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Economic and corporate earnings prospects are the matters that matter

Sep 09, 2019 | Kelly Bogdanova


It’s not the political sideshows that ultimately drive markets, but rather economic and earnings prospects. We see some caution signs on both fronts.

Global Insight Weekly

Equity markets are breathing a sigh of relief as three political developments boosted major indexes worldwide in recent trading sessions:

  • The U.S. and China agreed to meet in October in Washington to restart trade negotiations
  • The U.K. House of Commons moved closer to preventing a “no-deal” Brexit, at least for the near term
  • Hong Kong’s leader formally withdrew the controversial extradition bill

Markets’ positive reaction has less to do with politics per se and more to do with the potential impact that public policy decisions can have on economic growth and corporate earnings.

The data are clear that the U.S.-China trade dispute has already constrained global economic growth and has begun to show up in U.S. sectors as well. It threatens to apply additional pressure if the conflict goes unchecked or escalates. So any development that calms the choppy tariff waters should be viewed constructively by markets, even if there are bigger geopolitical rivalries at play.

There is also no doubt to us that Brexit uncertainties have negatively impacted the U.K. and European economies. While there is a long way to go before this issue is resolved, the possible removal of a near-term messy exit from the EU is far better to us than the alternative.

The U.S. valuation is somewhat elevated; other regions are near average levels
12-month forward price-to-earnings ratios based on consensus forecasts
12-month forward price-to-earnings ratios based on consensus forecasts

Source - RBC Wealth Management, Bloomberg; data through 9/4/19

The daily political headlines are eye-catching to be sure, and they can temporarily swing markets in either direction. We think it’s prudent for long-term investors to focus primarily on economic and corporate earnings prospects that can be impacted by public policy decisions. In this connection, there are cautionary signals on both fronts.

Dents in the economic armor

We view the state of the global economy as fragile and the U.S. economy as relatively firmer but with some weak spots.

Growth in Europe and Asia has slumped and some countries in these regions are near recession.

Germany’s economy—the world’s fourth-largest—is flat on its back. GDP contracted slightly in Q2 q/q and the manufacturing sector has fallen deep into recession territory. The U.S.-China trade dispute has negatively impacted the once-stalwart German industrial sector, but Brexit uncertainties and domestic and EU structural imbalances have taken their toll as well.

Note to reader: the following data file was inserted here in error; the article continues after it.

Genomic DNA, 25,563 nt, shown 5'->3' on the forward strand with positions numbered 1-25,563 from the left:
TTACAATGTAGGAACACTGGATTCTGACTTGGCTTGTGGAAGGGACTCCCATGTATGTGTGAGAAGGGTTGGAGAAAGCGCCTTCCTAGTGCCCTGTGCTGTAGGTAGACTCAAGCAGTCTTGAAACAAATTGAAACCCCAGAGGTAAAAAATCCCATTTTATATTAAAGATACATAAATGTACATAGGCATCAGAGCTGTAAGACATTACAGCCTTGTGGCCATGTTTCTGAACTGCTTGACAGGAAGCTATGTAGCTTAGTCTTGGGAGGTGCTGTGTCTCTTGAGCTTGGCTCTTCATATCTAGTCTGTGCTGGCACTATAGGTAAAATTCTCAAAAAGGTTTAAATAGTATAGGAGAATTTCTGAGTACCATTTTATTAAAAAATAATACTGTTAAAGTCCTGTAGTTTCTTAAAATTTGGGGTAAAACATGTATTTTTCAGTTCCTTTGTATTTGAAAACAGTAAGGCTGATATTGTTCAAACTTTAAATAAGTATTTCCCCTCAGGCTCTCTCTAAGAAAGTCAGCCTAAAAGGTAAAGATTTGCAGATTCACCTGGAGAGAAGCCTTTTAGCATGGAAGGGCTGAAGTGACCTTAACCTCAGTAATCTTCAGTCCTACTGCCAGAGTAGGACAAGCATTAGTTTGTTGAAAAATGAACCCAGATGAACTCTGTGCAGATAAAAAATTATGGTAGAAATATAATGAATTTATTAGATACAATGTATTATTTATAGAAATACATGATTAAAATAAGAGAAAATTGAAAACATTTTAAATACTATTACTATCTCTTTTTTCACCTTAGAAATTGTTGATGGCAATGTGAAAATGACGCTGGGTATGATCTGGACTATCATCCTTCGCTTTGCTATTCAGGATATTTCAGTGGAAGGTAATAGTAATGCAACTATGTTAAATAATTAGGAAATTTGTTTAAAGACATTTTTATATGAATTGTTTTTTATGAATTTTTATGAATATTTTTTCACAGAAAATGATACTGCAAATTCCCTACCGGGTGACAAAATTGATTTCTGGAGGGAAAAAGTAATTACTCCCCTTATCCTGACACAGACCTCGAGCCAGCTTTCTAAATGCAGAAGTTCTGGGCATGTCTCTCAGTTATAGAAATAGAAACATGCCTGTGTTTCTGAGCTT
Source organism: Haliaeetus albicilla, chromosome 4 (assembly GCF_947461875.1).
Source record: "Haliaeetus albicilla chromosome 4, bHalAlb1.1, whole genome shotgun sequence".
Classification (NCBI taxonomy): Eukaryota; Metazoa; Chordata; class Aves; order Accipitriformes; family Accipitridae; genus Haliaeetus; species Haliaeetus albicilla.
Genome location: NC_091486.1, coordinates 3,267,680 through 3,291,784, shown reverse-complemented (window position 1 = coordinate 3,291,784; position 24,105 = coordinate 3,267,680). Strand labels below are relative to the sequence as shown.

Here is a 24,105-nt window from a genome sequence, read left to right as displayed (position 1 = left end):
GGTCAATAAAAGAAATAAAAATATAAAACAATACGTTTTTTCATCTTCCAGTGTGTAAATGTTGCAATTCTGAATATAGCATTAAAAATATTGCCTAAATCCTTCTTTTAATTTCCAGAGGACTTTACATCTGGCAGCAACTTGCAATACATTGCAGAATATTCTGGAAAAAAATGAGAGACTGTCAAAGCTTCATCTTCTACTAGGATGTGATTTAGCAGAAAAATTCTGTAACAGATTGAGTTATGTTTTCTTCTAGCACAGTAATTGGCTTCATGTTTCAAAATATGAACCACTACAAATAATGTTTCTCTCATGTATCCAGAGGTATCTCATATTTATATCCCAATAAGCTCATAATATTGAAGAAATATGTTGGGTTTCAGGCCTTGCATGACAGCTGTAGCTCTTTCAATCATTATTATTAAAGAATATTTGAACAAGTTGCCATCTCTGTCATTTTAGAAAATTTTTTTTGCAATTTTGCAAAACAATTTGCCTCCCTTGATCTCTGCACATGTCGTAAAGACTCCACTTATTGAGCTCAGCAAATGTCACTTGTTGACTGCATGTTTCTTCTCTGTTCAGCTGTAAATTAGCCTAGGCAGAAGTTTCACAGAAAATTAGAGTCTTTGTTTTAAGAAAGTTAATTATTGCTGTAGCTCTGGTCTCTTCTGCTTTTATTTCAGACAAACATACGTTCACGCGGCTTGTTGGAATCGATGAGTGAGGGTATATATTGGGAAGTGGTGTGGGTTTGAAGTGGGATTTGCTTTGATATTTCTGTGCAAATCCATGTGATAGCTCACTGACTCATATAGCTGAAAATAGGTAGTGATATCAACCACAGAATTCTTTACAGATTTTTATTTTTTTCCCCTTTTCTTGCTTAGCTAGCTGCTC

Trade issues aside, China’s economy is still working through a deleveraging process that has detracted from GDP growth.

In the U.S., one of our six recession indicators—the yield curve—began to flash a red recessionary warning sign in mid-August. Just recently, a leading indicator of manufacturing started to blink yellow.

Neither of these signals spells automatic gloom and doom for the U.S. economy, and our other four indicators are still forecasting that the 10-year expansion can persist. Key segments of the U.S. economy such as household spending and services remain healthy.

But some of our recession indicators could potentially deteriorate in the months ahead. Taken as a group, rather than individually, they have given us a reliable picture of how the recession probabilities are shifting. For a breakdown of where each indicator currently stands, see the September Global Insight article, “A new phase.”

2020 earnings estimates earn attention

Regarding corporate earnings, there is not much risk to 2019 S&P 500 estimates, in our view. RBC Capital Markets forecasts $166 per share, which is slightly above the consensus forecast. This would represent 2.5% y/y growth—not great, but acceptable given it comes on top of a 23% earnings surge in 2018. If manufacturing trends deteriorate further, RBC’s 2019 forecast could come down modestly given this highly cyclical sector tends to be positively correlated with changes in earnings estimates.

2020 earnings estimates have a wider range of outcomes, according to an RBC Capital Markets study. The consensus forecast of $183 per share is too lofty, in our view. This outcome only seems possible if the domestic and global economies rebound meaningfully. We don’t see signs that this will occur. We anticipate the 2020 consensus estimate will come down over the next few months, at least, as management teams provide their outlooks for next year. There is anecdotal evidence that many institutional investors expect this.

There's a wide gap between earnings scenarios for next year
RBC Capital Markets stress test of S&P 500 earnings-per-share scenarios for 2020
RBC Capital Markets stress test of S&P 500 earnings-per-share scenarios for 2020

Source - RBC Wealth Management, Bloomberg; data as of 9/5/19, 12:00 PM CST

The other, more realistic scenarios for 2020 are on both sides of RBC’s $175 per share forecast, with the lowest scenario coming in at $169 per share. At this level, the S&P 500’s price-to-earnings ratio of 17.6x is elevated, but is not sky-high.

Heed the signs

We remain cautiously constructive on global and U.S. equities given economic and earnings growth scenarios are still in view, and we believe the path to new highs remains open for most developed-economy stock markets. We still recommend Market Weight (benchmark) equity exposure.

However, if more U.S. recession indicators start to flash caution signs and/or the 2020 earnings outlook were to deteriorate notably, the risk-reward balance for equities would shift to less favorable terms. This would warrant defensive adjustments to equity portfolios.